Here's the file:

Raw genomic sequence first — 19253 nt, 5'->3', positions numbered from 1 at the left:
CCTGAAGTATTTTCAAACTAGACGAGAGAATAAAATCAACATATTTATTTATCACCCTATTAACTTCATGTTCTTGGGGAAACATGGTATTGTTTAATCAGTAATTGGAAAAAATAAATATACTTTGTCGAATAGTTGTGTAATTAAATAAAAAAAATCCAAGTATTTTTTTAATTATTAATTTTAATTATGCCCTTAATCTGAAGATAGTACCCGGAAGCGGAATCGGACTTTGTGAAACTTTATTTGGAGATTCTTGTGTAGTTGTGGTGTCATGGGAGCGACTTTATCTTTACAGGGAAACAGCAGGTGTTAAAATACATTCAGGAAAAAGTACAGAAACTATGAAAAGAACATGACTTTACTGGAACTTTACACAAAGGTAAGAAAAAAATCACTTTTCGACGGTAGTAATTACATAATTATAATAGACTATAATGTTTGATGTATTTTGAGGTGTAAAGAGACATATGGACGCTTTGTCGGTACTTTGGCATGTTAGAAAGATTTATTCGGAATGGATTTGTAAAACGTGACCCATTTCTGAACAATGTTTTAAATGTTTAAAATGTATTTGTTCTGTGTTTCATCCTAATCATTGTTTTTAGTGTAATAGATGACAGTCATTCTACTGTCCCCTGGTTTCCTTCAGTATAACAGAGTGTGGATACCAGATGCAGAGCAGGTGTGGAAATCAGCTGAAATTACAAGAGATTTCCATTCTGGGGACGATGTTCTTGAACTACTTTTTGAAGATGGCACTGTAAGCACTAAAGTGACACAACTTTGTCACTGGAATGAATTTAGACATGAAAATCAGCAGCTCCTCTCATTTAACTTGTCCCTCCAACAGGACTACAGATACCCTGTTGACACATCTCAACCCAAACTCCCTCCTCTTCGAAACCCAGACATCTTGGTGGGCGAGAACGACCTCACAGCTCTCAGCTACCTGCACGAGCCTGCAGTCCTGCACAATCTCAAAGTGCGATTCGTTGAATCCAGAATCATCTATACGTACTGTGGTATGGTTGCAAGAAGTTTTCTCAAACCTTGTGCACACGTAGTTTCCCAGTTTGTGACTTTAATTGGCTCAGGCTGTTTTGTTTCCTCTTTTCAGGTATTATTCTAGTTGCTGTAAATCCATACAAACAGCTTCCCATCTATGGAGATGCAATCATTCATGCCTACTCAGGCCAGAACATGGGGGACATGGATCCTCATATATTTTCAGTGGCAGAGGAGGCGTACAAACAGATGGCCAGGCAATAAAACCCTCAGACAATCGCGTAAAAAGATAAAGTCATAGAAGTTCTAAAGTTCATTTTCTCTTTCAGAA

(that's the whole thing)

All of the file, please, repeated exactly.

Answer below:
Raw genomic sequence first — 19253 nt, 5'->3', positions numbered from 1 at the left:
CCTGAAGTATTTTCAAACTAGACGAGAGAATAAAATCAACATATTTATTTATCACCCTATTAACTTCATGTTCTTGGGGAAACATGGTATTGTTTAATCAGTAATTGGAAAAAATAAATATACTTTGTCGAATAGTTGTGTAATTAAATAAAAAAAATCCAAGTATTTTTTTAATTATTAATTTTAATTATGCCCTTAATCTGAAGATAGTACCCGGAAGCGGAATCGGACTTTGTGAAACTTTATTTGGAGATTCTTGTGTAGTTGTGGTGTCATGGGAGCGACTTTATCTTTACAGGGAAACAGCAGGTGTTAAAATACATTCAGGAAAAAGTACAGAAACTATGAAAAGAACATGACTTTACTGGAACTTTACACAAAGGTAAGAAAAAAATCACTTTTCGACGGTAGTAATTACATAATTATAATAGACTATAATGTTTGATGTATTTTGAGGTGTAAAGAGACATATGGACGCTTTGTCGGTACTTTGGCATGTTAGAAAGATTTATTCGGAATGGATTTGTAAAACGTGACCCATTTCTGAACAATGTTTTAAATGTTTAAAATGTATTTGTTCTGTGTTTCATCCTAATCATTGTTTTTAGTGTAATAGATGACAGTCATTCTACTGTCCCCTGGTTTCCTTCAGTATAACAGAGTGTGGATACCAGATGCAGAGCAGGTGTGGAAATCAGCTGAAATTACAAGAGATTTCCATTCTGGGGACGATGTTCTTGAACTACTTTTTGAAGATGGCACTGTAAGCACTAAAGTGACACAACTTTGTCACTGGAATGAATTTAGACATGAAAATCAGCAGCTCCTCTCATTTAACTTGTCCCTCCAACAGGACTACAGATACCCTGTTGACACATCTCAACCCAAACTCCCTCCTCTTCGAAACCCAGACATCTTGGTGGGCGAGAACGACCTCACAGCTCTCAGCTACCTGCACGAGCCTGCAGTCCTGCACAATCTCAAAGTGCGATTCGTTGAATCCAGAATCATCTATACGTACTGTGGTATGGTTGCAAGAAGTTTTCTCAAACCTTGTGCACACGTAGTTTCCCAGTTTGTGACTTTAATTGGCTCAGGCTGTTTTGTTTCCTCTTTTCAGGTATTATTCTAGTTGCTGTAAATCCATACAAACAGCTTCCCATCTATGGAGATGCAATCATTCATGCCTACTCAGGCCAGAACATGGGGGACATGGATCCTCATATATTTTCAGTGGCAGAGGAGGCGTACAAACAGATGGCCAGGCAATAAAACCCTCAGACAATCGCGTAAAAAGATAAAGTCATAGAAGTTCTAAAGTTCATTTTCTCTTTCAGAA